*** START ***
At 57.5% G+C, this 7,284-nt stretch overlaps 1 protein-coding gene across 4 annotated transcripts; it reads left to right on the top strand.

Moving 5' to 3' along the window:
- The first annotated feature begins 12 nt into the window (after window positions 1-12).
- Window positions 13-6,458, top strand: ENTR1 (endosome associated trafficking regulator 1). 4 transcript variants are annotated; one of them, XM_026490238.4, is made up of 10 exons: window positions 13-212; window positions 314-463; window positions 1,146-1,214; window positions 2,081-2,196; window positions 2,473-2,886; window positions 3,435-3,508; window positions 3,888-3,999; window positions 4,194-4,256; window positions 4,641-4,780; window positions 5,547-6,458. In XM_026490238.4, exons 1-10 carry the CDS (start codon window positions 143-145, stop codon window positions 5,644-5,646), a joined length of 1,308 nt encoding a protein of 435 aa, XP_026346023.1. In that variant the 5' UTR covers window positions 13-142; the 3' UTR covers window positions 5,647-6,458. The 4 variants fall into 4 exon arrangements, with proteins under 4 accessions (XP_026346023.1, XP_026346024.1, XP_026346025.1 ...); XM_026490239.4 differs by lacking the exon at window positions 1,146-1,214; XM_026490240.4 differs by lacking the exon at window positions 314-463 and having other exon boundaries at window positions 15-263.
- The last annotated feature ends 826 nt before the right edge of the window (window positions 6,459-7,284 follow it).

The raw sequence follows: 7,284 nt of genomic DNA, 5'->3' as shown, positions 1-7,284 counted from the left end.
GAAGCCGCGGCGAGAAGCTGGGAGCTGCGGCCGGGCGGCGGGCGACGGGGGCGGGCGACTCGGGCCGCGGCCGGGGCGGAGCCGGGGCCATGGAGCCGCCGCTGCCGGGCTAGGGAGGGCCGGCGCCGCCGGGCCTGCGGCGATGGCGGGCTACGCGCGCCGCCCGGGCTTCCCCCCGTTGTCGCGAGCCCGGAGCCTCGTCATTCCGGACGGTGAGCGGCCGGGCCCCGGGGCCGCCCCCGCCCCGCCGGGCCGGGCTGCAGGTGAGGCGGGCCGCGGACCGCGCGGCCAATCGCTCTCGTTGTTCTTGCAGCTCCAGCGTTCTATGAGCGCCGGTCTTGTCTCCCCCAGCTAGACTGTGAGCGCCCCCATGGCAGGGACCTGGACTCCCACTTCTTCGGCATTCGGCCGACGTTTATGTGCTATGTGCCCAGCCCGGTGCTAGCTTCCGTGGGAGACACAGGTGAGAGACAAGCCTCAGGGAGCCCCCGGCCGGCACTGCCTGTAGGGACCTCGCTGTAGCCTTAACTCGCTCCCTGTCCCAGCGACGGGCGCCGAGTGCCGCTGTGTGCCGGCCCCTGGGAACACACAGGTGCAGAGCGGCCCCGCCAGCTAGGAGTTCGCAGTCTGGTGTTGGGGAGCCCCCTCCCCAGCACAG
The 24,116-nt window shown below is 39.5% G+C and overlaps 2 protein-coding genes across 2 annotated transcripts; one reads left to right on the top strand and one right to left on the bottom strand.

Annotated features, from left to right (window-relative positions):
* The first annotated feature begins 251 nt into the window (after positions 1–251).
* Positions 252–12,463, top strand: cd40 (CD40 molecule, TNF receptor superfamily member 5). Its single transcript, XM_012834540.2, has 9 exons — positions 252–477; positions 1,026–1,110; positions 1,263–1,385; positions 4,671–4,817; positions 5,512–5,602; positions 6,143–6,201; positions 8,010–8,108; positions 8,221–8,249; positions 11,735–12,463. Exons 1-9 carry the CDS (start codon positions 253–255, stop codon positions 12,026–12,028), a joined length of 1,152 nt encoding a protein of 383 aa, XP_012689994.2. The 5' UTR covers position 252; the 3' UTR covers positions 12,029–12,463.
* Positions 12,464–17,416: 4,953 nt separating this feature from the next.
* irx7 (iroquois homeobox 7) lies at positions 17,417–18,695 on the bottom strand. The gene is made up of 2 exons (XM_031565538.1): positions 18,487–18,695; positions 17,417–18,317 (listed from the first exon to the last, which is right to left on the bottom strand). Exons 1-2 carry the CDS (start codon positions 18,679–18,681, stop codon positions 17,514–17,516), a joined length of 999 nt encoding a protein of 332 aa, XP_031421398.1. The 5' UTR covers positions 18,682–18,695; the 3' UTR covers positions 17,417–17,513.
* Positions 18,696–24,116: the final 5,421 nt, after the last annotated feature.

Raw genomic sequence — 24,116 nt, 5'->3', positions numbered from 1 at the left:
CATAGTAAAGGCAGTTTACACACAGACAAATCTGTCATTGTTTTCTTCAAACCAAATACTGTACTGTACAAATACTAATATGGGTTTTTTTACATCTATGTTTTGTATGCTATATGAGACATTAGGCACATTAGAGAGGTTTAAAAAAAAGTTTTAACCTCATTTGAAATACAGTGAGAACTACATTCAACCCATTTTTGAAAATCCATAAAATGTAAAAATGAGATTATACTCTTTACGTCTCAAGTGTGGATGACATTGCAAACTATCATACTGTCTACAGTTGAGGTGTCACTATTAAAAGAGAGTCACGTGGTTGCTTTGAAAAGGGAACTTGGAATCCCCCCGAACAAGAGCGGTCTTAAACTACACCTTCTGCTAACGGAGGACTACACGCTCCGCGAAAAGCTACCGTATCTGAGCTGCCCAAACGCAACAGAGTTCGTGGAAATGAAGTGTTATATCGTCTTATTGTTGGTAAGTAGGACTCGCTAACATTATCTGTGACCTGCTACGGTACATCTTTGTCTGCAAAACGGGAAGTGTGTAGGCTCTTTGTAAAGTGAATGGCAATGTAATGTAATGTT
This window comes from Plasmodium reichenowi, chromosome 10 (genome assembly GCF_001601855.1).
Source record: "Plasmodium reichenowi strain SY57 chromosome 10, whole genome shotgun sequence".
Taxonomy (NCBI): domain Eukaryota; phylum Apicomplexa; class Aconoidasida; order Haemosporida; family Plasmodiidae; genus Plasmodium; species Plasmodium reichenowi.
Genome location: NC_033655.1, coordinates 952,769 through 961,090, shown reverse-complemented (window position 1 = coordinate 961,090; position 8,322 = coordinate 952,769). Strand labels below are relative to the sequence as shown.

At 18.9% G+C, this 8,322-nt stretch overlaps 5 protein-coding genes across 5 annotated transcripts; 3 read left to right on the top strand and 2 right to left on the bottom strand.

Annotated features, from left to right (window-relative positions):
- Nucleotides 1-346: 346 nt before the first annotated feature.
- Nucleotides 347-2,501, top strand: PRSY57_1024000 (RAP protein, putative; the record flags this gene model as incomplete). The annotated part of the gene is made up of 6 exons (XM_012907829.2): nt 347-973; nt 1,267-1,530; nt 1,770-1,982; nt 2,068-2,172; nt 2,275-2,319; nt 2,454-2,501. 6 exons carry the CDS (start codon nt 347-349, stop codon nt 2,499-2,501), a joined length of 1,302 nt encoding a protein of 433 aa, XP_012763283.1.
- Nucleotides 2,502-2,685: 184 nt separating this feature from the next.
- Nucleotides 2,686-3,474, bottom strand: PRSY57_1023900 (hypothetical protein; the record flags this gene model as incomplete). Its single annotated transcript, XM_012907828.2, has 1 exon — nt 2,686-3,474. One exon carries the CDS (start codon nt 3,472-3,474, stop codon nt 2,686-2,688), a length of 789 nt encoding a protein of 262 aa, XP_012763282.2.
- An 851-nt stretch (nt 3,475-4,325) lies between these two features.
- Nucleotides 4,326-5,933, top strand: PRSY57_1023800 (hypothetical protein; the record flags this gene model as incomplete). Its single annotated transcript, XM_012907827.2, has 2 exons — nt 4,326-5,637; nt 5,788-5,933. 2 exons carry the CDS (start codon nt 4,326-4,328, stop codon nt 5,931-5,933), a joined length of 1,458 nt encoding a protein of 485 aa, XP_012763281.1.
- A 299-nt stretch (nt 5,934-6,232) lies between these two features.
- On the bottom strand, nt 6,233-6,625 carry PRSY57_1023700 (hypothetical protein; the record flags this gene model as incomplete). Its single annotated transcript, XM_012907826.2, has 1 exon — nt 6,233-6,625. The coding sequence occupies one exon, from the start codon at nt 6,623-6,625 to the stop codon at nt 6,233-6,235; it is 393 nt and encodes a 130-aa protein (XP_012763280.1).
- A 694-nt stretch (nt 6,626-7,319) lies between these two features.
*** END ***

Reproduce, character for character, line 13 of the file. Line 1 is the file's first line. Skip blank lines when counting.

* irx7 (iroquois homeobox 7) lies at positions 17,417–18,695 on the bottom strand. The gene is made up of 2 exons (XM_031565538.1): positions 18,487–18,695; positions 17,417–18,317 (listed from the first exon to the last, which is right to left on the bottom strand). Exons 1-2 carry the CDS (start codon positions 18,679–18,681, stop codon positions 17,514–17,516), a joined length of 999 nt encoding a protein of 332 aa, XP_031421398.1. The 5' UTR covers positions 18,682–18,695; the 3' UTR covers positions 17,417–17,513.